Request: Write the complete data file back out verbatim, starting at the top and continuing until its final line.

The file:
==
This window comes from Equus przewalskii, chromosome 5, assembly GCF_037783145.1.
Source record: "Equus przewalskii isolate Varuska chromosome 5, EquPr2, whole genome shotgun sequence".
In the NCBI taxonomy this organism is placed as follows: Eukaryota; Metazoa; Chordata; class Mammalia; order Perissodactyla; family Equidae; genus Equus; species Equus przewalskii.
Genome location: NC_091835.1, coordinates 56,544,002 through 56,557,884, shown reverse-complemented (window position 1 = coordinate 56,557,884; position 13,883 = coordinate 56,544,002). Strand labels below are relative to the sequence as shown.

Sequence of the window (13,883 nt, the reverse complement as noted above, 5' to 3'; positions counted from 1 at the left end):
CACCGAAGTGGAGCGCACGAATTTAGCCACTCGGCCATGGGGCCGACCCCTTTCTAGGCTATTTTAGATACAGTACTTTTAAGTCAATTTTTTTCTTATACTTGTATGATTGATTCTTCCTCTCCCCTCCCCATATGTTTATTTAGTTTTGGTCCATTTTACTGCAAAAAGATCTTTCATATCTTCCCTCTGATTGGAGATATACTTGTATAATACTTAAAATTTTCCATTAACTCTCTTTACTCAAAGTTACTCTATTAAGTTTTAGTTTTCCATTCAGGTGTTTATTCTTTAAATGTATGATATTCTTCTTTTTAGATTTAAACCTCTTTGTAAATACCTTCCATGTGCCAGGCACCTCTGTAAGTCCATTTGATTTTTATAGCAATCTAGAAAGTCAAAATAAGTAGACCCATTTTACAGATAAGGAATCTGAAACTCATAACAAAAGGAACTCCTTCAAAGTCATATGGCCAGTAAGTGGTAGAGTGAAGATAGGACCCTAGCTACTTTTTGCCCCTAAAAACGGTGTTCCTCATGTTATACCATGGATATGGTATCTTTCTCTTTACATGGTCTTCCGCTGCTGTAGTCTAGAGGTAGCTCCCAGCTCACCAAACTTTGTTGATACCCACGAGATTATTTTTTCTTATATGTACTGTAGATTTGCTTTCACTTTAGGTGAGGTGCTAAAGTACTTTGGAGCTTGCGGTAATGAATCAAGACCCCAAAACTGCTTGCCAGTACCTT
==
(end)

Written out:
This window comes from Equus przewalskii, chromosome 5, assembly GCF_037783145.1.
Source record: "Equus przewalskii isolate Varuska chromosome 5, EquPr2, whole genome shotgun sequence".
In the NCBI taxonomy this organism is placed as follows: Eukaryota; Metazoa; Chordata; class Mammalia; order Perissodactyla; family Equidae; genus Equus; species Equus przewalskii.
Genome location: NC_091835.1, coordinates 56,544,002 through 56,557,884, shown reverse-complemented (window position 1 = coordinate 56,557,884; position 13,883 = coordinate 56,544,002). Strand labels below are relative to the sequence as shown.

Sequence of the window (13,883 nt, the reverse complement as noted above, 5' to 3'; positions counted from 1 at the left end):
CACCGAAGTGGAGCGCACGAATTTAGCCACTCGGCCATGGGGCCGACCCCTTTCTAGGCTATTTTAGATACAGTACTTTTAAGTCAATTTTTTTCTTATACTTGTATGATTGATTCTTCCTCTCCCCTCCCCATATGTTTATTTAGTTTTGGTCCATTTTACTGCAAAAAGATCTTTCATATCTTCCCTCTGATTGGAGATATACTTGTATAATACTTAAAATTTTCCATTAACTCTCTTTACTCAAAGTTACTCTATTAAGTTTTAGTTTTCCATTCAGGTGTTTATTCTTTAAATGTATGATATTCTTCTTTTTAGATTTAAACCTCTTTGTAAATACCTTCCATGTGCCAGGCACCTCTGTAAGTCCATTTGATTTTTATAGCAATCTAGAAAGTCAAAATAAGTAGACCCATTTTACAGATAAGGAATCTGAAACTCATAACAAAAGGAACTCCTTCAAAGTCATATGGCCAGTAAGTGGTAGAGTGAAGATAGGACCCTAGCTACTTTTTGCCCCTAAAAACGGTGTTCCTCATGTTATACCATGGATATGGTATCTTTCTCTTTACATGGTCTTCCGCTGCTGTAGTCTAGAGGTAGCTCCCAGCTCACCAAACTTTGTTGATACCCACGAGATTATTTTTTCTTATATGTACTGTAGATTTGCTTTCACTTTAGGTGAGGTGCTAAAGTACTTTGGAGCTTGCGGTAATGAATCAAGACCCCAAAACTGCTTGCCAGTACCTT